Following my previous blog post, I have a little catching up to do in terms of book reviews. Please forgive me because a few of my upcoming reviews may be a little brief compared to the usual ones I post because they have not all been written immediately after finishing the book like I’ve done in the past.
Today’s book review is on You Were Here* by Cori McCarthy. Due to it being nearly two months ago that I actually read this book, I’ve decided that it would be more beneficial for you if I pasted the overview of this book from Goodreads, rather than writing my own:
Jaycee is dealing with her brother’s death the only way she can by re-creating Jake’s daredevil stunts. The ones that got him killed. She’s not crazy, okay? She just doesn’t have a whole lot of respect for staying alive.
Jaycee doesn’t expect to have help on her insane quest to remember Jake. But she’s joined by a group of unlikely friends all with their own reasons for completing the dares and their own brand of dysfunction: the uptight, ex-best friend, the heartbroken poet, the slacker with Peter Pan syndrome, and… Mik. He doesn’t talk, but somehow still challenges Jayce to do the unthinkable-reveal the parts of herself that she buried with her brother.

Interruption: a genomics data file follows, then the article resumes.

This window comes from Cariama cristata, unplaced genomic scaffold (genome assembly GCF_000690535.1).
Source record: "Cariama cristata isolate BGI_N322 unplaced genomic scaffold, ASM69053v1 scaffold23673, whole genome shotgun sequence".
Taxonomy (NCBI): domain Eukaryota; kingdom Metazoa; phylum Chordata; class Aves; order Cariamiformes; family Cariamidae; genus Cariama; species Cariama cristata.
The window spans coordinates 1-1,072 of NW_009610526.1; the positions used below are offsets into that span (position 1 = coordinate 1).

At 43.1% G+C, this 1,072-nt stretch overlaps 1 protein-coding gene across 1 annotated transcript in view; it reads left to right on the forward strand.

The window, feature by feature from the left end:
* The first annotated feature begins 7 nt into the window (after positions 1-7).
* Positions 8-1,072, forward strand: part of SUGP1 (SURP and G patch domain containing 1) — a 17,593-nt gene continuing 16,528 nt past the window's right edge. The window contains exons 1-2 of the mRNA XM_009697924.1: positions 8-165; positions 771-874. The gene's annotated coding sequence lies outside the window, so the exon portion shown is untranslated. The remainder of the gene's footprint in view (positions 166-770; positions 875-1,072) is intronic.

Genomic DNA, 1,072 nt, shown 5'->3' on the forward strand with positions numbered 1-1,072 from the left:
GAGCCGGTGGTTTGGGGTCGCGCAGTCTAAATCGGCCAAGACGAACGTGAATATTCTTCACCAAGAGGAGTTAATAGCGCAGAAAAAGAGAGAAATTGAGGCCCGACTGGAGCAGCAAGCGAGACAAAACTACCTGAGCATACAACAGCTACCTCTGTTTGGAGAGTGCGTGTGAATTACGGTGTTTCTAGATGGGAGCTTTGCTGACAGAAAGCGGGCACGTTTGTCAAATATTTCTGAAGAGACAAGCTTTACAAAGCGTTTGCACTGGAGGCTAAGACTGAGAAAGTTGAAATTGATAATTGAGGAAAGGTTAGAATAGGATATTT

I have mixed feelings on this book.
Firstly, the characters; I didn’t particularly like any of them. I didn’t find them very likeable, but at the same time I felt like they were pretty well written, especially considering the different themes the novel deals with. As a result of this though, I felt no kind of emotional connection with anyone and didn’t particularly care what happened to the characters.
Secondly, the plot; it was quite slow and uninteresting. However, at the same time, it was quite easy to read so I didn’t mind reading it. Thanks to this, it was also an easy enough read to get me through my hour long lunch breaks at work.
Format; I really liked how we got to see from all the characters perspectives – honestly, I don’t think I could have read the whole book if it was all in Jaycee’s perspective – and I especially liked how the structure varied as with Bishop and Mik’s characters instead of a load of text to read, their thoughts and feelings were depicted more visually through a more arty medium.
Overall, this book was okay and I have rated it 2/5.
Have you read this book? I’d love to hear your thoughts on it below!
*I received a digital copy of this book from NetGalley to read and review, giving my honest and unbiased opinion.